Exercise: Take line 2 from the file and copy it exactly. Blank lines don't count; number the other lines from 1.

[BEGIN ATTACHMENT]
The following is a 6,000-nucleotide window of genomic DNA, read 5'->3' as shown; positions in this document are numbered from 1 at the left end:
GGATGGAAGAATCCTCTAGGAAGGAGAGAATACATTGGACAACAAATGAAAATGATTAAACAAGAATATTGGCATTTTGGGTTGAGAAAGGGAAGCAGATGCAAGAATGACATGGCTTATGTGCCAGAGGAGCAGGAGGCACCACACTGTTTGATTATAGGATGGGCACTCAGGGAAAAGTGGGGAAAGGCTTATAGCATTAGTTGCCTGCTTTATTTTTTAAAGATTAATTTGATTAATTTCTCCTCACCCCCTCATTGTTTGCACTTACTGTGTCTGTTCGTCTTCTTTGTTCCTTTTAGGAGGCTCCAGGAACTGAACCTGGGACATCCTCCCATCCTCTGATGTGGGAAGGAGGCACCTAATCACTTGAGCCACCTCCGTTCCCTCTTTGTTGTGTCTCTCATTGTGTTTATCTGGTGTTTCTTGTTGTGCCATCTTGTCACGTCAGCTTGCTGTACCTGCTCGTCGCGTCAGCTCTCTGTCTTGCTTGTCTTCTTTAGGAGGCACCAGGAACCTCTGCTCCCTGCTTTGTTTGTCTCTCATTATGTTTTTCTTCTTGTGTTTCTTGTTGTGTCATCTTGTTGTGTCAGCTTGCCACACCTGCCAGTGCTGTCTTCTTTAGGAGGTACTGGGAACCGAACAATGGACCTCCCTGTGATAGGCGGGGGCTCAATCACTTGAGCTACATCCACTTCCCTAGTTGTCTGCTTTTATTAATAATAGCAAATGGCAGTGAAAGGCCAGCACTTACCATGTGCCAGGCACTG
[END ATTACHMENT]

GGATGGAAGAATCCTCTAGGAAGGAGAGAATACATTGGACAACAAATGAAAATGATTAAACAAGAATATTGGCATTTTGGGTTGAGAAAGGGAAGCAGATGCAAGAATGACATGGCTTATGTGCCAGAGGAGCAGGAGGCACCACACTGTTTGATTATAGGATGGGCACTCAGGGAAAAGTGGGGAAAGGCTTATAGCATTAGTTGCCTGCTTTATTTTTTAAAGATTAATTTGATTAATTTCTCCTCACCCCCTCATTGTTTGCACTTACTGTGTCTGTTCGTCTTCTTTGTTCCTTTTAGGAGGCTCCAGGAACTGAACCTGGGACATCCTCCCATCCTCTGATGTGGGAAGGAGGCACCTAATCACTTGAGCCACCTCCGTTCCCTCTTTGTTGTGTCTCTCATTGTGTTTATCTGGTGTTTCTTGTTGTGCCATCTTGTCACGTCAGCTTGCTGTACCTGCTCGTCGCGTCAGCTCTCTGTCTTGCTTGTCTTCTTTAGGAGGCACCAGGAACCTCTGCTCCCTGCTTTGTTTGTCTCTCATTATGTTTTTCTTCTTGTGTTTCTTGTTGTGTCATCTTGTTGTGTCAGCTTGCCACACCTGCCAGTGCTGTCTTCTTTAGGAGGTACTGGGAACCGAACAATGGACCTCCCTGTGATAGGCGGGGGCTCAATCACTTGAGCTACATCCACTTCCCTAGTTGTCTGCTTTTATTAATAATAGCAAATGGCAGTGAAAGGCCAGCACTTACCATGTGCCAGGCACTG